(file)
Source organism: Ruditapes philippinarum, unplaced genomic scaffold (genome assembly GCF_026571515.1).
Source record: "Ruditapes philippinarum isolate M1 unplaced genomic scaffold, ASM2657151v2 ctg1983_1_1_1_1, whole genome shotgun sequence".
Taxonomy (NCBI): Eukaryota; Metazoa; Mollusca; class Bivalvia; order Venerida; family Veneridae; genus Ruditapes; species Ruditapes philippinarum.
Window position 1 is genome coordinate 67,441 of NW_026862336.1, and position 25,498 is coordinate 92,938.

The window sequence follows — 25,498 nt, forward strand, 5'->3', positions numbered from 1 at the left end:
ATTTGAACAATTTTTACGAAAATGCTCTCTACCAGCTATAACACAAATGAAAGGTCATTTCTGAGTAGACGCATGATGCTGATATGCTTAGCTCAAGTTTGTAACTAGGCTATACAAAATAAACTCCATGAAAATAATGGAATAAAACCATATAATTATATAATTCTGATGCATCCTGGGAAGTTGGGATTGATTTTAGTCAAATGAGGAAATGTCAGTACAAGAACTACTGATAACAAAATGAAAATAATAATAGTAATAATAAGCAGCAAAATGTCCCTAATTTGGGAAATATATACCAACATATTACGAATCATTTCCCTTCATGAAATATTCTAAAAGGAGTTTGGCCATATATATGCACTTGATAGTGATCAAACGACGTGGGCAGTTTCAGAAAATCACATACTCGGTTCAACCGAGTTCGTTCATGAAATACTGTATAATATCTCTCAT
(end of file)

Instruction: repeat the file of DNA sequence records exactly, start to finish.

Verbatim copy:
Source organism: Ruditapes philippinarum, unplaced genomic scaffold (genome assembly GCF_026571515.1).
Source record: "Ruditapes philippinarum isolate M1 unplaced genomic scaffold, ASM2657151v2 ctg1983_1_1_1_1, whole genome shotgun sequence".
Taxonomy (NCBI): Eukaryota; Metazoa; Mollusca; class Bivalvia; order Venerida; family Veneridae; genus Ruditapes; species Ruditapes philippinarum.
Window position 1 is genome coordinate 67,441 of NW_026862336.1, and position 25,498 is coordinate 92,938.

The window sequence follows — 25,498 nt, forward strand, 5'->3', positions numbered from 1 at the left end:
ATTTGAACAATTTTTACGAAAATGCTCTCTACCAGCTATAACACAAATGAAAGGTCATTTCTGAGTAGACGCATGATGCTGATATGCTTAGCTCAAGTTTGTAACTAGGCTATACAAAATAAACTCCATGAAAATAATGGAATAAAACCATATAATTATATAATTCTGATGCATCCTGGGAAGTTGGGATTGATTTTAGTCAAATGAGGAAATGTCAGTACAAGAACTACTGATAACAAAATGAAAATAATAATAGTAATAATAAGCAGCAAAATGTCCCTAATTTGGGAAATATATACCAACATATTACGAATCATTTCCCTTCATGAAATATTCTAAAAGGAGTTTGGCCATATATATGCACTTGATAGTGATCAAACGACGTGGGCAGTTTCAGAAAATCACATACTCGGTTCAACCGAGTTCGTTCATGAAATACTGTATAATATCTCTCAT